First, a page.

The solution we’ve come up with is to do fairly simple frameworks that are then easier to localize. So what we’re doing is creating central content, but then made it almost a simplified English version that was easier to translate down. It depends on how many languages you’re looking to go into, but from experience, we found Korea, Japan, and China were the main hotspots where the message wasn’t getting through because of the quality of English as a foreign language, which is purely understandable.

The other great thing I would do is quality checking. You got to just quality check it and read it through and try and naturalize the translation. And so, work with them and sort of give them 3 or 4 different ways of phrasing it. Otherwise, you’re going to end up with those unintended viral moments that none of us really want.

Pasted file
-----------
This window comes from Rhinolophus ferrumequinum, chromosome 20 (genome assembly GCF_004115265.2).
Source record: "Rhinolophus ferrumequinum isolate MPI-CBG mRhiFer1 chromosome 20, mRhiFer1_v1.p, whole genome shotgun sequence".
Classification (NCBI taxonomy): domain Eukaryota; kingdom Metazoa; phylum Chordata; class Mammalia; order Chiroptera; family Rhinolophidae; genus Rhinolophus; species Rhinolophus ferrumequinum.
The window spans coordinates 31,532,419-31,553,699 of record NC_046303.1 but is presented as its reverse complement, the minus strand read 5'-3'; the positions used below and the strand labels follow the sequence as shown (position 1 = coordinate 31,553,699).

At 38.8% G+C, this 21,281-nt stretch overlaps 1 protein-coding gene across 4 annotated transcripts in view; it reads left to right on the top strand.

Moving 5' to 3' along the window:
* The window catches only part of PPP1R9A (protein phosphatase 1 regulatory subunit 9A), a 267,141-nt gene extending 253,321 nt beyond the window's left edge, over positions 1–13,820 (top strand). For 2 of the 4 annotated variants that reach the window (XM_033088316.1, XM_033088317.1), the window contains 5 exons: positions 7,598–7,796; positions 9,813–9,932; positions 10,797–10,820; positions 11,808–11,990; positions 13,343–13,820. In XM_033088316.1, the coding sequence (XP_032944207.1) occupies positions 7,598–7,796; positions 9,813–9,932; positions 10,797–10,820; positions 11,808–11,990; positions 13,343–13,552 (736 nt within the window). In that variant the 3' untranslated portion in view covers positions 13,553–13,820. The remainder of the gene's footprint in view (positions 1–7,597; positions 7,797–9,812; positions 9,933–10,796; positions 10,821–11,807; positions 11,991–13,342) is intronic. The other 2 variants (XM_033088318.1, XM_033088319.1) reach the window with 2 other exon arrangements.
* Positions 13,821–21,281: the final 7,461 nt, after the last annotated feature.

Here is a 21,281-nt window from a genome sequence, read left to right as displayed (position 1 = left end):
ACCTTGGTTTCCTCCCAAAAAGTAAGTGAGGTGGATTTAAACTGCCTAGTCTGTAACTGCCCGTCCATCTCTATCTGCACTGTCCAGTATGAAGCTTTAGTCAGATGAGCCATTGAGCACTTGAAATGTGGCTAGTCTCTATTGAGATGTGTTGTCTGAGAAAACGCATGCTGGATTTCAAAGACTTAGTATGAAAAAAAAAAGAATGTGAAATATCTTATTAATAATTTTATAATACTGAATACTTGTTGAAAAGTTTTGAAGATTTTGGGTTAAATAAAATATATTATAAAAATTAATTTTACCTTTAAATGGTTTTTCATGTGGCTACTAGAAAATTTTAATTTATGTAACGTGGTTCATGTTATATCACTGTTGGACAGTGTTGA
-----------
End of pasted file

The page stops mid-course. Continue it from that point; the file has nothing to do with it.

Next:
RA: Yeah, two things that we’ve tried to address that and sure it is a big challenge. We organize countries into tier one and tier two countries from a translation perspective. So, really trying to save where we’re going to spend money. And like, some countries where you just can’t do business if you haven’t translated it, like Japanese for example. The other thing that’s worked well recently is, because we’ve got a lot of content moving to video, we’ve found some really good companies that do transcript services on video and then use machines to translate, and you get a human than to check it. So we can usually put subtitles on a video within about 48 hours of it being produced. So that’s proving very agile and popular amongst our teams and channel.